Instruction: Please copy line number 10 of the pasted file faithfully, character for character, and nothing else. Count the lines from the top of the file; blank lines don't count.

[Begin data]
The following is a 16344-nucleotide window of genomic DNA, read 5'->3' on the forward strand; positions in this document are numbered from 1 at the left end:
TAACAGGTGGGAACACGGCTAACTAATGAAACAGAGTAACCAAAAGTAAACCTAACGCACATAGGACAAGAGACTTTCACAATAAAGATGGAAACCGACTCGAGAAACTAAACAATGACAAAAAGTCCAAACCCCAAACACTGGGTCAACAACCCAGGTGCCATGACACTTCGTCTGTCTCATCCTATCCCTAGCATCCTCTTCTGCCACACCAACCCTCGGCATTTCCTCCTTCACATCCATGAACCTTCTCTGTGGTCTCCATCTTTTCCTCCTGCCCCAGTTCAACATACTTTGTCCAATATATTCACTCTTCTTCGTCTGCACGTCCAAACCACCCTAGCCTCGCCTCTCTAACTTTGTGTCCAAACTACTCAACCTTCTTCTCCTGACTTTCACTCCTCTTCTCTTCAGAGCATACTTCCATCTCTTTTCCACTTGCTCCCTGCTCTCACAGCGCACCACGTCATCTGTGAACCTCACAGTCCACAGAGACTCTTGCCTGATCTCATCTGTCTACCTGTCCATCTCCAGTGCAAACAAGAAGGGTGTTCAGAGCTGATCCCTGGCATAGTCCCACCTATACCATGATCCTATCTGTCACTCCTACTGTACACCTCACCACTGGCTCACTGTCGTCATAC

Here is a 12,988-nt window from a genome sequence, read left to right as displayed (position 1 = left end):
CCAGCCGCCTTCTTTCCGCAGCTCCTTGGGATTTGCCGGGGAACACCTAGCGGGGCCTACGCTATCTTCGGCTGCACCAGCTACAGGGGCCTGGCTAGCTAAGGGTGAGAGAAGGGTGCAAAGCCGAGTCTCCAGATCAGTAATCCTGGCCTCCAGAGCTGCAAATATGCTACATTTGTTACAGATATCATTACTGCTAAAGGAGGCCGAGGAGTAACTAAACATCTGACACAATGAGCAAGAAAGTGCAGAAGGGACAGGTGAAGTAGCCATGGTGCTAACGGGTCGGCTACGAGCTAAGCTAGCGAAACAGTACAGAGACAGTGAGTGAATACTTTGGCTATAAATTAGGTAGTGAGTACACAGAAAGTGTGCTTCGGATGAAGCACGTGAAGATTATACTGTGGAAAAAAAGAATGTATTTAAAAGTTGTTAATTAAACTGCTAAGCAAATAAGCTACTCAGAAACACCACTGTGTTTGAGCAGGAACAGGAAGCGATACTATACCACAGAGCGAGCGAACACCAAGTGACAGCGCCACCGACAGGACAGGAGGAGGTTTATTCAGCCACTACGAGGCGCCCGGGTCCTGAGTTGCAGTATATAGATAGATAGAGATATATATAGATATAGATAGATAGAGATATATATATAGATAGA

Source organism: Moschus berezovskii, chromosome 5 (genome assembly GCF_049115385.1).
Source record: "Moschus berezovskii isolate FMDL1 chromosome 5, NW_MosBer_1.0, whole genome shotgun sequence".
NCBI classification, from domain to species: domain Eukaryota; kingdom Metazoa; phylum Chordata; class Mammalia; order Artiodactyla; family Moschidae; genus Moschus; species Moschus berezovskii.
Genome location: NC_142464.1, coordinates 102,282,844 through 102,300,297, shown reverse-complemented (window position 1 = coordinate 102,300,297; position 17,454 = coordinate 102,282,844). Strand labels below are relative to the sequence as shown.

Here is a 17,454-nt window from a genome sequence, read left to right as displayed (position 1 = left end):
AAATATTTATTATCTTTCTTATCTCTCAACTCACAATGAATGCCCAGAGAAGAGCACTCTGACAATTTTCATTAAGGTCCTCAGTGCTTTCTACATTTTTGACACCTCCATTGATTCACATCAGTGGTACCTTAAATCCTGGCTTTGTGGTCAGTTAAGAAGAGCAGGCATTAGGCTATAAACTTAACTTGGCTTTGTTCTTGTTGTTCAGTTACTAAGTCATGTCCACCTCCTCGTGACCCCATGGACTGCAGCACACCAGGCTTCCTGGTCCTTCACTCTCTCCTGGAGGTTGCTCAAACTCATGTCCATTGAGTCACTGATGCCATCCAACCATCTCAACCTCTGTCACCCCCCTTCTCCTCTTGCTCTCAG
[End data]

AAATATTTATTATCTTTCTTATCTCTCAACTCACAATGAATGCCCAGAGAAGAGCACTCTGACAATTTTCATTAAGGTCCTCAGTGCTTTCTACATTTTTGACACCTCCATTGATTCACATCAGTGGTACCTTAAATCCTGGCTTTGTGGTCAGTTAAGAAGAGCAGGCATTAGGCTATAAACTTAACTTGGCTTTGTTCTTGTTGTTCAGTTACTAAGTCATGTCCACCTCCTCGTGACCCCATGGACTGCAGCACACCAGGCTTCCTGGTCCTTCACTCTCTCCTGGAGGTTGCTCAAACTCATGTCCATTGAGTCACTGATGCCATCCAACCATCTCAACCTCTGTCACCCCCCTTCTCCTCTTGCTCTCAG